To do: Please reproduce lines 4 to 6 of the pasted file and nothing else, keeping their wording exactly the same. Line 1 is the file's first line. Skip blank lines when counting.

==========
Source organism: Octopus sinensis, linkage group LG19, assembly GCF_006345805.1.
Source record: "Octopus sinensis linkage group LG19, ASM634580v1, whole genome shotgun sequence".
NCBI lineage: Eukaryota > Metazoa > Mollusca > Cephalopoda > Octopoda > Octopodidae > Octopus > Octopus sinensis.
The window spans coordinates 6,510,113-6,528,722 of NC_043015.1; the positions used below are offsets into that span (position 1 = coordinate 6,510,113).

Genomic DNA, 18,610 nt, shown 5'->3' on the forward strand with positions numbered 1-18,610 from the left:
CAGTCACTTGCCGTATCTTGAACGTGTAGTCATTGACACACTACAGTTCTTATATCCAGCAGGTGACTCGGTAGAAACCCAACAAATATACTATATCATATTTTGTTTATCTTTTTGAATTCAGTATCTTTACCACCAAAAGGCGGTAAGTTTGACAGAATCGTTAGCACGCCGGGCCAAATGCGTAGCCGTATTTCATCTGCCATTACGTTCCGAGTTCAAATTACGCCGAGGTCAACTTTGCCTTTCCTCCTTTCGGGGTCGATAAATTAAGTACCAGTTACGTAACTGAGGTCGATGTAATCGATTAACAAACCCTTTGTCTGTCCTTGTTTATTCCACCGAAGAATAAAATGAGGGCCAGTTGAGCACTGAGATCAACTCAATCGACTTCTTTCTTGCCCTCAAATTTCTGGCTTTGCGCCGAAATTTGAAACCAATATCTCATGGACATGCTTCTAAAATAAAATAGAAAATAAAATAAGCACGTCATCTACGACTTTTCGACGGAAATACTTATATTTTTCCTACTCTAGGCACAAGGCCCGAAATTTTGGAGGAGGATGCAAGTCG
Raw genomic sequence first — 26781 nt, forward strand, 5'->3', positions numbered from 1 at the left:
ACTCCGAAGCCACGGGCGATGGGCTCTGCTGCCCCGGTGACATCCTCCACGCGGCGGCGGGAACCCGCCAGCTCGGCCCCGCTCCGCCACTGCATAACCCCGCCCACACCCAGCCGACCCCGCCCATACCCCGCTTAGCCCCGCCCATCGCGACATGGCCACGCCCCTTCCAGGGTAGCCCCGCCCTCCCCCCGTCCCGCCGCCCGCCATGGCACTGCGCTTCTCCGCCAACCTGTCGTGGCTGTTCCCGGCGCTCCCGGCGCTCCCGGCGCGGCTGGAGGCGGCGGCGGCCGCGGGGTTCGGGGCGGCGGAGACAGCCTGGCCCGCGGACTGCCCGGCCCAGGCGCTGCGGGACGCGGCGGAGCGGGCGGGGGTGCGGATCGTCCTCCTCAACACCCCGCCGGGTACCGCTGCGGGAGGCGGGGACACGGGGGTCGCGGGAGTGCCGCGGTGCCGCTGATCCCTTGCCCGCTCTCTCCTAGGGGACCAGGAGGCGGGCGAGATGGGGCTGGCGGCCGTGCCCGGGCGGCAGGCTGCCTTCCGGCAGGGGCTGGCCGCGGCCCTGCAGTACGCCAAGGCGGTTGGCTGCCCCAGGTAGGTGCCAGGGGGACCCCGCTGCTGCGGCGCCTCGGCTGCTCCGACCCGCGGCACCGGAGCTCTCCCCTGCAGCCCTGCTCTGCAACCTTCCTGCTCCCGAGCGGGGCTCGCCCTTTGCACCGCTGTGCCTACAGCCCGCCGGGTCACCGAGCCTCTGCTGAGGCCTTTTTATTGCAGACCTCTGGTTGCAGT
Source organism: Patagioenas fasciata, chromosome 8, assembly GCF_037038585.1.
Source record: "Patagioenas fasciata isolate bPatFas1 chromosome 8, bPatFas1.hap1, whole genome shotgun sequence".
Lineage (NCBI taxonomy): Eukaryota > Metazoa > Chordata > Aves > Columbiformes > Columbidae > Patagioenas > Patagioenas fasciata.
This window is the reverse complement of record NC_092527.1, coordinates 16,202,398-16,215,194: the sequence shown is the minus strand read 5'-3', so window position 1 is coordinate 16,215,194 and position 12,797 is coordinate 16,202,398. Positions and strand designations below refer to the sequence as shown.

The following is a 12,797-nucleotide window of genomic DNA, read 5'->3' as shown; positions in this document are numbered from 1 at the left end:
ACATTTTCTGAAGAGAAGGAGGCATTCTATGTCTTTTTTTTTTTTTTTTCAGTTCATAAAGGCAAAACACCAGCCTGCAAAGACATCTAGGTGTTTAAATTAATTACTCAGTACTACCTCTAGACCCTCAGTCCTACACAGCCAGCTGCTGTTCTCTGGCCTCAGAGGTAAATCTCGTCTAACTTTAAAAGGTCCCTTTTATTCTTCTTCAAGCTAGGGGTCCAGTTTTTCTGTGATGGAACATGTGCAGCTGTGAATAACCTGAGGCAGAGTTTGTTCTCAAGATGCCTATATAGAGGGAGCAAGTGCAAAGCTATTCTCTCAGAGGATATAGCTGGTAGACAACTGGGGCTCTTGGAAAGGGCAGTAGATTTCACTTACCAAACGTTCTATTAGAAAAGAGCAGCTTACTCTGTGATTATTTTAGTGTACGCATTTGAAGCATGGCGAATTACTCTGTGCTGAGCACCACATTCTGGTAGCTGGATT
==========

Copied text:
The window spans coordinates 6,510,113-6,528,722 of NC_043015.1; the positions used below are offsets into that span (position 1 = coordinate 6,510,113).

Genomic DNA, 18,610 nt, shown 5'->3' on the forward strand with positions numbered 1-18,610 from the left:
CAGTCACTTGCCGTATCTTGAACGTGTAGTCATTGACACACTACAGTTCTTATATCCAGCAGGTGACTCGGTAGAAACCCAACAAATATACTATATCATATTTTGTTTATCTTTTTGAATTCAGTATCTTTACCACCAAAAGGCGGTAAGTTTGACAGAATCGTTAGCACGCCGGGCCAAATGCGTAGCCGTATTTCATCTGCCATTACGTTCCGAGTTCAAATTACGCCGAGGTCAACTTTGCCTTTCCTCCTTTCGGGGTCGATAAATTAAGTACCAGTTACGTAACTGAGGTCGATGTAATCGATTAACAAACCCTTTGTCTGTCCTTGTTTATTCCACCGAAGAATAAAATGAGGGCCAGTTGAGCACTGAGATCAACTCAATCGACTTCTTTCTTGCCCTCAAATTTCTGGCTTTGCGCCGAAATTTGAAACCAATATCTCATGGACATGCTTCTAAAATAAAATAGAAAATAAAATAAGCACGTCATCTACGACTTTTCGACGGAAATACTTATATTTTTCCTACTCTAGGCACAAGGCCCGAAATTTTGGAGGAGGATGCAAGTCG